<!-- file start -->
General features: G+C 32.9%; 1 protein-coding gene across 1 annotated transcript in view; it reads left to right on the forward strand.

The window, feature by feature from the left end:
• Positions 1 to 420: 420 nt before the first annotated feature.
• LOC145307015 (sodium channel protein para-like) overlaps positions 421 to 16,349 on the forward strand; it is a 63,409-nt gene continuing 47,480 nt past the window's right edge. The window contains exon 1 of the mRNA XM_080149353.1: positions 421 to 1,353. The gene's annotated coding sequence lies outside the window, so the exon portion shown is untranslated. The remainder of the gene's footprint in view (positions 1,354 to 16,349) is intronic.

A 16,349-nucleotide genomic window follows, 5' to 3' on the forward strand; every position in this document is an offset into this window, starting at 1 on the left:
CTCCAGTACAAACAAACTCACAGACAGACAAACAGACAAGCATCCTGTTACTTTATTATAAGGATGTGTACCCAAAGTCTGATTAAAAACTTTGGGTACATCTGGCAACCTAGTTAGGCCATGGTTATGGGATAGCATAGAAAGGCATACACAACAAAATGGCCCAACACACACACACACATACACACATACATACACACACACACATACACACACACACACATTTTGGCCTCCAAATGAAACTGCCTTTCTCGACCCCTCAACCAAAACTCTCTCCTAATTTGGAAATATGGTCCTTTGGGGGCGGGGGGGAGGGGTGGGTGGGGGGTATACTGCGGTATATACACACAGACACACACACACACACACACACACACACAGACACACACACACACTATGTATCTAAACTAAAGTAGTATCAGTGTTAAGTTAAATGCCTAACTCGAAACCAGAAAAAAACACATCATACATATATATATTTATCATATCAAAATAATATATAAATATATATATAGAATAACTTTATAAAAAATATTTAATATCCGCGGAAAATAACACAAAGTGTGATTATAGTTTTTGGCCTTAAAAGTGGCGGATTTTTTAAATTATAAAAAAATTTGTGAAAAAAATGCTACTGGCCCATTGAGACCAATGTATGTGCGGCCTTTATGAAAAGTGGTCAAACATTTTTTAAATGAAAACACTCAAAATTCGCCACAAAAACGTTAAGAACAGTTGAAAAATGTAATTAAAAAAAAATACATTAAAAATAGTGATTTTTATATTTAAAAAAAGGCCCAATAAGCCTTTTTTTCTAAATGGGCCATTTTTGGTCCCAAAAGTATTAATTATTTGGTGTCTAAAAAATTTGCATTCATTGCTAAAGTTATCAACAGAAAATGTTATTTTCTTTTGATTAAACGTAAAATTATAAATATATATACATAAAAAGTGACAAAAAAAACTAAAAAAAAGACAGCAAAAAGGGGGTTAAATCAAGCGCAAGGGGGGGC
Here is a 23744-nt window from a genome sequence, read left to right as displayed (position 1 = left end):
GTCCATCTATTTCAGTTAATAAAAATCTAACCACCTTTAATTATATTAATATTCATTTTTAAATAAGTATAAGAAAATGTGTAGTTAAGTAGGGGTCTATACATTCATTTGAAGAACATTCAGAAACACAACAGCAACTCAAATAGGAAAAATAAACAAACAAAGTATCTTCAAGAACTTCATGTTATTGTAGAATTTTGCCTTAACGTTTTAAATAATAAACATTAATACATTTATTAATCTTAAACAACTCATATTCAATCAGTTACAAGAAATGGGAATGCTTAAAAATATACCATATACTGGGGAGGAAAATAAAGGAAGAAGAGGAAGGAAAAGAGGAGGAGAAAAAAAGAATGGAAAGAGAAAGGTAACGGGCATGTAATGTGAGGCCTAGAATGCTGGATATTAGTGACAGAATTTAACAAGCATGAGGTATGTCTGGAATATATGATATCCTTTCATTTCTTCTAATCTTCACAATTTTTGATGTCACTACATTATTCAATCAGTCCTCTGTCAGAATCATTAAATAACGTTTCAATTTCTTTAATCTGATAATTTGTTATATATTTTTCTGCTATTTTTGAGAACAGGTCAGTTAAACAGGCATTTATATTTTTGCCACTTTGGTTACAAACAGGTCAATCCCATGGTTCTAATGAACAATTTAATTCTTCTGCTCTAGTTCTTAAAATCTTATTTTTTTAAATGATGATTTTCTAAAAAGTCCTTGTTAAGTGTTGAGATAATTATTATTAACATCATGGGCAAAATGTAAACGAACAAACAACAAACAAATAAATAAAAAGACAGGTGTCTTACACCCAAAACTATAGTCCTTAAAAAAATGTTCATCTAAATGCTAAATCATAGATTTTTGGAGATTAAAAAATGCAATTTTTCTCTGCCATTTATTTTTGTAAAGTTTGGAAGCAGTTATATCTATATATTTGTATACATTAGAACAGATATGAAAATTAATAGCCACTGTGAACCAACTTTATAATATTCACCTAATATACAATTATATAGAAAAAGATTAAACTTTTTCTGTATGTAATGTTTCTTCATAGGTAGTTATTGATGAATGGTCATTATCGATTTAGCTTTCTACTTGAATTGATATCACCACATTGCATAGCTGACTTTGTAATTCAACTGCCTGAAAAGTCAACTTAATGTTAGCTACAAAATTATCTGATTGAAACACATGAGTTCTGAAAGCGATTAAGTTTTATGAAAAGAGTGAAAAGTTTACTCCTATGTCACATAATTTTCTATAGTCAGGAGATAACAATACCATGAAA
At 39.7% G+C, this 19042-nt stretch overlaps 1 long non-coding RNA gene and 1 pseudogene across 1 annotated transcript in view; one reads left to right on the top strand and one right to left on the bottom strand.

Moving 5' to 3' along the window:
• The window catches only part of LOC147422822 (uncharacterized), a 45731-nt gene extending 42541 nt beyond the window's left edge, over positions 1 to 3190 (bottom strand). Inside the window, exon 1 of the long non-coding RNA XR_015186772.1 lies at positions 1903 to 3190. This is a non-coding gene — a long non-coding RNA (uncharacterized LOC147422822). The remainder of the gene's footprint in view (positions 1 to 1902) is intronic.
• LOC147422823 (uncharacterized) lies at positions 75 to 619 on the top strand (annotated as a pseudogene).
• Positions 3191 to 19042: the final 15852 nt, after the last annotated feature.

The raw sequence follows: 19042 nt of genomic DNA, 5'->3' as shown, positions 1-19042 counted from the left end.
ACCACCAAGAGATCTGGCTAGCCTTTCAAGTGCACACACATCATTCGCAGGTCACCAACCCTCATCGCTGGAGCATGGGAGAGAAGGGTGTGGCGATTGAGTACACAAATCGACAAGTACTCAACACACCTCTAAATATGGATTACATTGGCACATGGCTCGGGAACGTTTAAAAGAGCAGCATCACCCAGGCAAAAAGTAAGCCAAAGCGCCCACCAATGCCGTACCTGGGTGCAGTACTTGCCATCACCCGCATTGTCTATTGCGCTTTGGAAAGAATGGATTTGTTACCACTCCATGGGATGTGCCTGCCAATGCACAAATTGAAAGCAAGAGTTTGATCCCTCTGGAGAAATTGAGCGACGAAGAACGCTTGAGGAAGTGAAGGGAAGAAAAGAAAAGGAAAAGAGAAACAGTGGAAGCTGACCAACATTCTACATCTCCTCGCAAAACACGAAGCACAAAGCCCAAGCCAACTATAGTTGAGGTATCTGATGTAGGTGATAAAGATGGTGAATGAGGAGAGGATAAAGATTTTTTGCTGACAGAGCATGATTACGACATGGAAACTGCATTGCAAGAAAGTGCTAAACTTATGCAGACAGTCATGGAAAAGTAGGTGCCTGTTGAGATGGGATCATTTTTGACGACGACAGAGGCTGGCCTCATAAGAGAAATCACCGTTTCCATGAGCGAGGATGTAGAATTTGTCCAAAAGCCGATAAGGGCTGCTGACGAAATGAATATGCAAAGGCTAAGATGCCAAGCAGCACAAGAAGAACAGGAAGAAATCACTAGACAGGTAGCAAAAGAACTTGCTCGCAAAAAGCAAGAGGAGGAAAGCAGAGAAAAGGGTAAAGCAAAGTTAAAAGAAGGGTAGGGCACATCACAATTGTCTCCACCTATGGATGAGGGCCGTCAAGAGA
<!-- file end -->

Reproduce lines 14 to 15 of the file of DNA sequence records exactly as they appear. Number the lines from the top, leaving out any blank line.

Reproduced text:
The raw sequence follows: 19042 nt of genomic DNA, 5'->3' as shown, positions 1-19042 counted from the left end.
ACCACCAAGAGATCTGGCTAGCCTTTCAAGTGCACACACATCATTCGCAGGTCACCAACCCTCATCGCTGGAGCATGGGAGAGAAGGGTGTGGCGATTGAGTACACAAATCGACAAGTACTCAACACACCTCTAAATATGGATTACATTGGCACATGGCTCGGGAACGTTTAAAAGAGCAGCATCACCCAGGCAAAAAGTAAGCCAAAGCGCCCACCAATGCCGTACCTGGGTGCAGTACTTGCCATCACCCGCATTGTCTATTGCGCTTTGGAAAGAATGGATTTGTTACCACTCCATGGGATGTGCCTGCCAATGCACAAATTGAAAGCAAGAGTTTGATCCCTCTGGAGAAATTGAGCGACGAAGAACGCTTGAGGAAGTGAAGGGAAGAAAAGAAAAGGAAAAGAGAAACAGTGGAAGCTGACCAACATTCTACATCTCCTCGCAAAACACGAAGCACAAAGCCCAAGCCAACTATAGTTGAGGTATCTGATGTAGGTGATAAAGATGGTGAATGAGGAGAGGATAAAGATTTTTTGCTGACAGAGCATGATTACGACATGGAAACTGCATTGCAAGAAAGTGCTAAACTTATGCAGACAGTCATGGAAAAGTAGGTGCCTGTTGAGATGGGATCATTTTTGACGACGACAGAGGCTGGCCTCATAAGAGAAATCACCGTTTCCATGAGCGAGGATGTAGAATTTGTCCAAAAGCCGATAAGGGCTGCTGACGAAATGAATATGCAAAGGCTAAGATGCCAAGCAGCACAAGAAGAACAGGAAGAAATCACTAGACAGGTAGCAAAAGAACTTGCTCGCAAAAAGCAAGAGGAGGAAAGCAGAGAAAAGGGTAAAGCAAAGTTAAAAGAAGGGTAGGGCACATCACAATTGTCTCCACCTATGGATGAGGGCCGTCAAGAGA